I like the very apt reference to "Al-Reuters". I have read that they are controlled by the Saudis. If they are not, they certainly act as if they were.


20 posted on 02/17/2005 1:16:04 PM PST by Blennos (hoste, opto ut seis felicior.)
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To: ClearCase_guy
You're telling me that refined carbohydrates like sugar and white bread are BAD for me?? And whole grains, fruits, and vegetables are GOOD??

Next thing you know, they'll find out that exercise helps...

...who would've thunk it???

21 posted on 02/17/2005 1:17:13 PM PST by Bon mots
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To: AppyPappy
If you want to lose weight, watch what fat people eat and then don't eat that.

But they eat everything! (Just kidding)

22 posted on 02/17/2005 1:19:28 PM PST by Mannaggia l'America
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To: carlo3b

Low carb ping


23 posted on 02/17/2005 1:19:38 PM PST by jellybean (Yullah imshe!! -- Let's Roll!)
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To: Final Authority; truth_seeker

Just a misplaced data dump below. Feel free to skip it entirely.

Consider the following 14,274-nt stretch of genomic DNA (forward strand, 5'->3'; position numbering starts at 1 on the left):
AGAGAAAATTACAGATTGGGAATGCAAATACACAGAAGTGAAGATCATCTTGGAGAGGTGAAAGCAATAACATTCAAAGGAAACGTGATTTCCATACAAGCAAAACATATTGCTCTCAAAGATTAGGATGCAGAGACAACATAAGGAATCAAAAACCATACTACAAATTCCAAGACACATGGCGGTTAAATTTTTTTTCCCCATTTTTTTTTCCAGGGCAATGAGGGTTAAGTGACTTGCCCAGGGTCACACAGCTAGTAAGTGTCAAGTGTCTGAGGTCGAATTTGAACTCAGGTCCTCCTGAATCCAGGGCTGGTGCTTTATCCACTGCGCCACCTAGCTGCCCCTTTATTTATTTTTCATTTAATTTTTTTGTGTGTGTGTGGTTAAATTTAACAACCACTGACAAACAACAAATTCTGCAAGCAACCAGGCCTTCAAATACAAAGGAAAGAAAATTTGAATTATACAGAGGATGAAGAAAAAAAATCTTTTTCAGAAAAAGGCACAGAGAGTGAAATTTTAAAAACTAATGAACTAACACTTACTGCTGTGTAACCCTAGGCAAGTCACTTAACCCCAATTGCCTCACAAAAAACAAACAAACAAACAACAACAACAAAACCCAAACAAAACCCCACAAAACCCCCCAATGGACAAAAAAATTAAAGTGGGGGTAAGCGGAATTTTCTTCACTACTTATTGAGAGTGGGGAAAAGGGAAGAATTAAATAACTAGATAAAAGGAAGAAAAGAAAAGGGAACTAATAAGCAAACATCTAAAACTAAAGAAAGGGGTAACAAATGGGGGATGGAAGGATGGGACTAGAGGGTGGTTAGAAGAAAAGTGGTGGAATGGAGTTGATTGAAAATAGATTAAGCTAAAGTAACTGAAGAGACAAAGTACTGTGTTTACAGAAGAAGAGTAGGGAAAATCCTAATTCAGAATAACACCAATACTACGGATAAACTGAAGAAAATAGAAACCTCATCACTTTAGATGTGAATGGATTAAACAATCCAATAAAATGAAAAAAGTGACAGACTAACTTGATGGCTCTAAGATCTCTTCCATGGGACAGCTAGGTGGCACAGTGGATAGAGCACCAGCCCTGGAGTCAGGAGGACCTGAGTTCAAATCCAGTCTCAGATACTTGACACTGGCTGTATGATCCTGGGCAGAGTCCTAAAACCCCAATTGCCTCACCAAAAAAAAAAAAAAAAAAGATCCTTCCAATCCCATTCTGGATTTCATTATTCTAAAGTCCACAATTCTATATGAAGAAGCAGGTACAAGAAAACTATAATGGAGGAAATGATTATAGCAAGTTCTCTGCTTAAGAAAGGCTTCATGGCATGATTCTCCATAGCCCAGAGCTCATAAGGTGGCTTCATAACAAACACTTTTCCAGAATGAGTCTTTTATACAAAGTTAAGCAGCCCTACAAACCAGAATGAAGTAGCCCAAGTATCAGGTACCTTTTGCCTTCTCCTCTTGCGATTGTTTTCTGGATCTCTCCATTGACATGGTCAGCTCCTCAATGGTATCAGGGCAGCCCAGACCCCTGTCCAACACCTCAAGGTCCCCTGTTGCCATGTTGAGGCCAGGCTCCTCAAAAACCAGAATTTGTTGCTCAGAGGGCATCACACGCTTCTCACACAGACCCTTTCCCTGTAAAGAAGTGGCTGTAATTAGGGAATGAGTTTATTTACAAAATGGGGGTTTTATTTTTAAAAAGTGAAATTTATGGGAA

Since I started working out 5 to 6 days a week at the gym and can pretty much eat whatever I want but I also see the same overweight people working out 5 or 6 days a week for the last three years and they haven't lost any weight.


24 posted on 02/17/2005 1:33:57 PM PST by muggs
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To: fortunecookie

"high glycemic additions to way too many processed foods"

The only way to get around this is to stop eating as much processed food as you can-our family didn't have a problem with overweight, but not eating that stuff just seemed like a healthier way to eat. I've been cooking everything fresh now for several years on a modified Atkins plan and neither of us has gained a pound and my husband, who has always gotten indigestion from certain foods rarely has it now. I can't believe any scientist didn't know there were "bad" and "good" carbs-duh is right...


25 posted on 02/17/2005 1:39:05 PM PST by Texan5 (You've got to saddle up your boys, you've got to draw a hard line...)
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To: Texan5

A friend of mine cured her acid-reflux while on South Beach Diet. Those carbs increase acid apparently.


26 posted on 02/17/2005 2:02:37 PM PST by Aria
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To: muggs
but I also see the same overweight people working out 5 or 6 days a week for the last three years and they haven't lost any weight.

They probably haven't changed their diet any, and would likely be putting on weight if they didn't work out.

27 posted on 02/17/2005 5:33:39 PM PST by EVO X